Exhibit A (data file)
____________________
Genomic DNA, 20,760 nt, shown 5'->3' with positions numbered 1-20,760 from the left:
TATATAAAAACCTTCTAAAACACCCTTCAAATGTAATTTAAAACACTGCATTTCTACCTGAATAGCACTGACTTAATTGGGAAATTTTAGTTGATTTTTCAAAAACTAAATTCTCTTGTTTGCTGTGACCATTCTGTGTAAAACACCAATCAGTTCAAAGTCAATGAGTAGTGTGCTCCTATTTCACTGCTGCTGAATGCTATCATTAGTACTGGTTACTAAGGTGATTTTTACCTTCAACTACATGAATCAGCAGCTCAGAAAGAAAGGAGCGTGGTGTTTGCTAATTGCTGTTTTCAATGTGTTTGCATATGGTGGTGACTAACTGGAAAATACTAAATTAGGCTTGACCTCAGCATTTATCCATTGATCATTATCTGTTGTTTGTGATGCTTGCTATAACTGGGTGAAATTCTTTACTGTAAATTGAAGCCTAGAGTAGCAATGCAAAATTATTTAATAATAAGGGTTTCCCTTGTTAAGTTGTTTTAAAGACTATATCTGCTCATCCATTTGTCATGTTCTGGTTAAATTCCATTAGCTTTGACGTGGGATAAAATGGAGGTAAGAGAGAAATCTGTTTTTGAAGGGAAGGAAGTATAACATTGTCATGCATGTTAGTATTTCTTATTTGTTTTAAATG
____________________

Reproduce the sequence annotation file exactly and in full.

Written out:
Genomic DNA, 20,760 nt, shown 5'->3' with positions numbered 1-20,760 from the left:
TATATAAAAACCTTCTAAAACACCCTTCAAATGTAATTTAAAACACTGCATTTCTACCTGAATAGCACTGACTTAATTGGGAAATTTTAGTTGATTTTTCAAAAACTAAATTCTCTTGTTTGCTGTGACCATTCTGTGTAAAACACCAATCAGTTCAAAGTCAATGAGTAGTGTGCTCCTATTTCACTGCTGCTGAATGCTATCATTAGTACTGGTTACTAAGGTGATTTTTACCTTCAACTACATGAATCAGCAGCTCAGAAAGAAAGGAGCGTGGTGTTTGCTAATTGCTGTTTTCAATGTGTTTGCATATGGTGGTGACTAACTGGAAAATACTAAATTAGGCTTGACCTCAGCATTTATCCATTGATCATTATCTGTTGTTTGTGATGCTTGCTATAACTGGGTGAAATTCTTTACTGTAAATTGAAGCCTAGAGTAGCAATGCAAAATTATTTAATAATAAGGGTTTCCCTTGTTAAGTTGTTTTAAAGACTATATCTGCTCATCCATTTGTCATGTTCTGGTTAAATTCCATTAGCTTTGACGTGGGATAAAATGGAGGTAAGAGAGAAATCTGTTTTTGAAGGGAAGGAAGTATAACATTGTCATGCATGTTAGTATTTCTTATTTGTTTTAAATG